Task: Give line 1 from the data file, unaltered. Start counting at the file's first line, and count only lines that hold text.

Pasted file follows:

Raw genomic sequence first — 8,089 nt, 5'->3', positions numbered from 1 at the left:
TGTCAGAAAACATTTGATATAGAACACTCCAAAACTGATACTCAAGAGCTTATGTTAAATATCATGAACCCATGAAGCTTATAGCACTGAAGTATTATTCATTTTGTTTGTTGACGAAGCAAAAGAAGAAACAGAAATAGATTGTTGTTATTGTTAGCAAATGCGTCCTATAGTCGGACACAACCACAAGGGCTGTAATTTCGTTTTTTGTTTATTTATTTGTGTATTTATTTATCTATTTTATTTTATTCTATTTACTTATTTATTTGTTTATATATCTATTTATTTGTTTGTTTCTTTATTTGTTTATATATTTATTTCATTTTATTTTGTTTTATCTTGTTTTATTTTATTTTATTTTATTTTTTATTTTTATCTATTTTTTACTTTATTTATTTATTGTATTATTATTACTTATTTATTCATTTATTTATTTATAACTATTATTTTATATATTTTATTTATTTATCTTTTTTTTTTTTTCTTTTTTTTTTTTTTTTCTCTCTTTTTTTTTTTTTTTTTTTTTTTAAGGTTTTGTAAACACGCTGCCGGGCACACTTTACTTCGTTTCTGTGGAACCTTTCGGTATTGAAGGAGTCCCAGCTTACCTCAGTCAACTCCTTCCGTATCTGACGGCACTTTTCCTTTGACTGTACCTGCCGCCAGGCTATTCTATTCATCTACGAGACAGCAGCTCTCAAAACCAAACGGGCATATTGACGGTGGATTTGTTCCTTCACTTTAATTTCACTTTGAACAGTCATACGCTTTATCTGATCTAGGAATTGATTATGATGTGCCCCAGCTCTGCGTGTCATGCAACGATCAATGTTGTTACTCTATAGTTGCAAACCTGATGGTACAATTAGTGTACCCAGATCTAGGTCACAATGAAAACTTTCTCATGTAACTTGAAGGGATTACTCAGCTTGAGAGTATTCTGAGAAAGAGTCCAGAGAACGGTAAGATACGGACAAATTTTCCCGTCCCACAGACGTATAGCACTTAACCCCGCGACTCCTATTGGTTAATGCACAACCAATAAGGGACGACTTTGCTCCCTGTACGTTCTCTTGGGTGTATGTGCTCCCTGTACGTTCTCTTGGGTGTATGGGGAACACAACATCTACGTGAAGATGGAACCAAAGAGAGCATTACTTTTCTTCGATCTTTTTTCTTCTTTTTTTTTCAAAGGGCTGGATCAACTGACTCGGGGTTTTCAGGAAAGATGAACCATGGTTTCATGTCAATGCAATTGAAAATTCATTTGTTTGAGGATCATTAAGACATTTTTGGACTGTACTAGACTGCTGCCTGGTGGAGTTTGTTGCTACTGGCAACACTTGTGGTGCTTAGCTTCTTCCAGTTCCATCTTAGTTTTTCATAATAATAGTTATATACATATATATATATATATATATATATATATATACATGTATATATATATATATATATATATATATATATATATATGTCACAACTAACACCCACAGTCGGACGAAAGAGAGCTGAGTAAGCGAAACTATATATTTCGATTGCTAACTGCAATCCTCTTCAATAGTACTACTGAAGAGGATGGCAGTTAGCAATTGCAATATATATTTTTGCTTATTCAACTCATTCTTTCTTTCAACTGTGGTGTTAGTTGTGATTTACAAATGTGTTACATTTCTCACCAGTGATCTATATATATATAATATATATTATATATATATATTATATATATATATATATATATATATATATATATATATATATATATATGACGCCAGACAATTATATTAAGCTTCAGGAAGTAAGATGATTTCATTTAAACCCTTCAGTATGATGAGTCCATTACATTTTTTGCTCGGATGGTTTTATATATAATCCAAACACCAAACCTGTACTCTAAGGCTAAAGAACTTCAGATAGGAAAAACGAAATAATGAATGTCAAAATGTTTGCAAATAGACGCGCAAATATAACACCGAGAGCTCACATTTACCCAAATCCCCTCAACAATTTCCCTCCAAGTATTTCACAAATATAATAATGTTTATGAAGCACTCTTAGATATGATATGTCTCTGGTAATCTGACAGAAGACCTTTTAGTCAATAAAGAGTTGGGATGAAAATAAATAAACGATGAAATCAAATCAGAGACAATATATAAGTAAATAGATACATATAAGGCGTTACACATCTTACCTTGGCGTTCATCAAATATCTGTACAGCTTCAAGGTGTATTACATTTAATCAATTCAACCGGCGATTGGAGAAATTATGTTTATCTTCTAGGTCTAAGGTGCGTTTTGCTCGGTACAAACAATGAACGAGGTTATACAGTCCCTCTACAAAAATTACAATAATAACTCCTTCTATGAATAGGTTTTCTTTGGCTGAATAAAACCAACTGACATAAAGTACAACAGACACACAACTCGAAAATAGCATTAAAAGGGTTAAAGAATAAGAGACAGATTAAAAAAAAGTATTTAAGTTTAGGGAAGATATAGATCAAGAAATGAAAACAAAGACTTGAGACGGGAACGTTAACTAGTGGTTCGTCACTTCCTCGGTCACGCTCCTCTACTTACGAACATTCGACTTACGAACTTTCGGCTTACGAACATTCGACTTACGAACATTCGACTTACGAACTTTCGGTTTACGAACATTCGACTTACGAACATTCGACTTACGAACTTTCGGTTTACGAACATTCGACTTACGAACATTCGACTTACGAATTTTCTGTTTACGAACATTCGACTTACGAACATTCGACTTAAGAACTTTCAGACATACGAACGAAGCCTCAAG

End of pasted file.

Raw genomic sequence first — 8,089 nt, 5'->3', positions numbered from 1 at the left: